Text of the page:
Soon, like Shapiro, I realized I was drinking every night. I slept fine and hadn’t been hungover since pre-pandemic, but I noticed. I posted in a local women’s group on Facebook: Was I alone?
“Alcohol is in the background in crafting groups and dog groups and writing groups,” one person wrote, one of 162 comments. “Lots and lots of drinking posts in the cooking groups and on friends’ profiles.”
“I’m keeping the Scotch industry in business,” replied someone else.
“Pandemic drinking has been insane. ... It just feels like the easiest coping mechanism.”
“It does indeed help to take the edge off.”
Late last spring, the journal JAMA Network Open surveyed 1,500 people and found that American adults self-reported drinking 14% more during the pandemic. Heavy drinking among women, defined as more than four drinks within a couple hours, was up by 41%.
As I began reporting this story, I asked again. How were others dealing with pandemic drinking? Samantha, who asked that we use only her first name, shared the alcohol rules she and her husband made pre-pandemic. They agreed: no more than three drinks a day; no more than two days a week; never consecutive days.
“The first couple months — I don’t want to say we totally threw those rules out the window, but we definitely relaxed them a bit,” she said of the early pandemic. Then, to decrease their COVID exposure, Samantha got temporary full custody of her 12-year-old son. It had a dampening effect on her cocktail consumption.
Samantha decided to reinstate those previous drinking rules, cutting back on the margaritas and Old Fashioneds. She tried to be intentional about cultivating coping mechanisms beyond drinking and sleeping.
“I consider our household lucky in a lot of ways,” she said. “We didn’t lose our jobs. We can work remotely and my son can do school remotely successfully. We have solid friendships we maintain through virtual means.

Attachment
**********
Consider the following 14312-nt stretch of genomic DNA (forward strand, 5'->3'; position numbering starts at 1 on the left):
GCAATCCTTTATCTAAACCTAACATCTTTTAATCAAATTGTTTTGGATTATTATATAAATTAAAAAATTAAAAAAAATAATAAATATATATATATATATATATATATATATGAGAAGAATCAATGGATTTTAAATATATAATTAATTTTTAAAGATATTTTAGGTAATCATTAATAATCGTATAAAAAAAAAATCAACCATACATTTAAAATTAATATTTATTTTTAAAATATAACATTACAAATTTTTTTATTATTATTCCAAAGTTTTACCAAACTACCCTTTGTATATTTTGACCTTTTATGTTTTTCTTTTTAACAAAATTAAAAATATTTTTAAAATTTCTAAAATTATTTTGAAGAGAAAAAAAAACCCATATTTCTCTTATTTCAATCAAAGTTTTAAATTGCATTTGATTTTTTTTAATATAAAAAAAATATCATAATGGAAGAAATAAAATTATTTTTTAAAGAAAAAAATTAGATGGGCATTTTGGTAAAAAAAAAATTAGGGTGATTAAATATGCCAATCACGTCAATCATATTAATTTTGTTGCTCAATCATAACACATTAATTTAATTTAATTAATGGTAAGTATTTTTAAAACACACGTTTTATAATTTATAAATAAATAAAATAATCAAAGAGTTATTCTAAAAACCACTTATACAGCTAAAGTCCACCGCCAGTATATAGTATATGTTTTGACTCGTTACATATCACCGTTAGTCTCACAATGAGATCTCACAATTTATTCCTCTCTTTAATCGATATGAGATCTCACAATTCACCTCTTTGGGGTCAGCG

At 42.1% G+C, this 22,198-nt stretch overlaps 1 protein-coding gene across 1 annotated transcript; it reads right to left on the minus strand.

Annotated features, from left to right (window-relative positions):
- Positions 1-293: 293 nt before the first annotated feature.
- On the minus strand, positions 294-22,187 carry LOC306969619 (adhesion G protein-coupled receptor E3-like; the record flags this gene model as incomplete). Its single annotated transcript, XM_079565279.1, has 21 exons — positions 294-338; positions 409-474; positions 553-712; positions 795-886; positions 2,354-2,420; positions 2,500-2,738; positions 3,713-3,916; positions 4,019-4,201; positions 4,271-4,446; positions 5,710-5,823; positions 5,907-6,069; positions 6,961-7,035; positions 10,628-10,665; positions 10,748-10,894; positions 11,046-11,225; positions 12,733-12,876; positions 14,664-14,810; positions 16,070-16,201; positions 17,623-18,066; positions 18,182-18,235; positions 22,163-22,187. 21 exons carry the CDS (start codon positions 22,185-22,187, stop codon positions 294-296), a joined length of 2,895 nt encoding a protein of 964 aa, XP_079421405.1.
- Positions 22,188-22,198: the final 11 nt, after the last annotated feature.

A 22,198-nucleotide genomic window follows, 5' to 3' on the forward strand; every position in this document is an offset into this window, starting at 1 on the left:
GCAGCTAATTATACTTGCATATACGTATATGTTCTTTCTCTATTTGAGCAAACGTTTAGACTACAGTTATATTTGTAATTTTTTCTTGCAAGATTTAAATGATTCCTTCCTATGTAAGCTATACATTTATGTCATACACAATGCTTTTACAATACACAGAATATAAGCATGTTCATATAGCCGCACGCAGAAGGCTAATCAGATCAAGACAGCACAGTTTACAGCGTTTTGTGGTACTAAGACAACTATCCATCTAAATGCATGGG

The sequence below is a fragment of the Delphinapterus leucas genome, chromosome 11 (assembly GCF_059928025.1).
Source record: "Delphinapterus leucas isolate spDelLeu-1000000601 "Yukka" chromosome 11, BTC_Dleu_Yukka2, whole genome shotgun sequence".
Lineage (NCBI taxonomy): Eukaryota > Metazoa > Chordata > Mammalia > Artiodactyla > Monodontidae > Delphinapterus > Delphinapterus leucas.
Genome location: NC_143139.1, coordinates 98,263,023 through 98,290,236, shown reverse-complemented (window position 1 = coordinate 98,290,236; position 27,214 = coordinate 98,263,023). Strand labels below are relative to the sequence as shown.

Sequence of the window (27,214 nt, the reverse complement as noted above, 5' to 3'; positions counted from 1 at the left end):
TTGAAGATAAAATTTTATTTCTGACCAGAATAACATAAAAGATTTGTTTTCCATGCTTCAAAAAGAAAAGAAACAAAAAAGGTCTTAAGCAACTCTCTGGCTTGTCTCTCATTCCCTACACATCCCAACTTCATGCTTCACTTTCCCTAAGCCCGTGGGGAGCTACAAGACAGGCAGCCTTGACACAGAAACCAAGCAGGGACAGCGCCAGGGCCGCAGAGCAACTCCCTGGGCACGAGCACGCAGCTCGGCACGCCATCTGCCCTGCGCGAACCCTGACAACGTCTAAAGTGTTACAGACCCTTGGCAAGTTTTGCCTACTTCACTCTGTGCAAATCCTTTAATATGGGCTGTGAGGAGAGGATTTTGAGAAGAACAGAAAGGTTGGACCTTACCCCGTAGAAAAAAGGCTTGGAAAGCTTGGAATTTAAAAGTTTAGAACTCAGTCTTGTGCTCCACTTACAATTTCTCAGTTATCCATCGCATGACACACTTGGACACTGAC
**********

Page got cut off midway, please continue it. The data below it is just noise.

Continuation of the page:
“And yet, it is still an incredibly stressful time. If folks, parents in particular, are drinking more to cope? I can’t get judgy about that. I super get it.”
Charly Rowe, an educator, musician and former bartender, has been doing a virtual version of the open mic night she used to do every Sunday evening.
“I’ve never been a person to have a glass of wine or a drink at the table in front of my children,” said Rowe, who lives on the east side with her partner and two kids, ages 6 and 7. “But I still want that drink, I still want to relax. I still want to feel like something is changing in my day. Three, four nights a week now, I’m having this drink.”
She still drinks during music nights. But when she returns to post-pandemic gatherings, she thinks she’ll have slowed down compared to life before 2020.
“It’s just going to be a different experience for me, personally, going out,” Rowe said. “I’m not going to seek the same level of alcohol intake. Maybe this matured me a little? Or maybe we’ve slowed down to the degree that we know this is a lasting change.”
As for Shapiro, she started scaling back after the presidential election. She kicked off 2021 with a Dry January. Three weeks in, it was going pretty well.
“When we got to the first weekend in January I was like, ‘Oh, time to have a drink! Oh, no. No it’s not,’” Shapiro said. “Then it was like, how will you know it’s Friday? What are you going to do instead?
“But after that first weekend, it hasn’t been as hard as I thought it would be. It hasn’t made as much of a difference as I was fearful that it would.”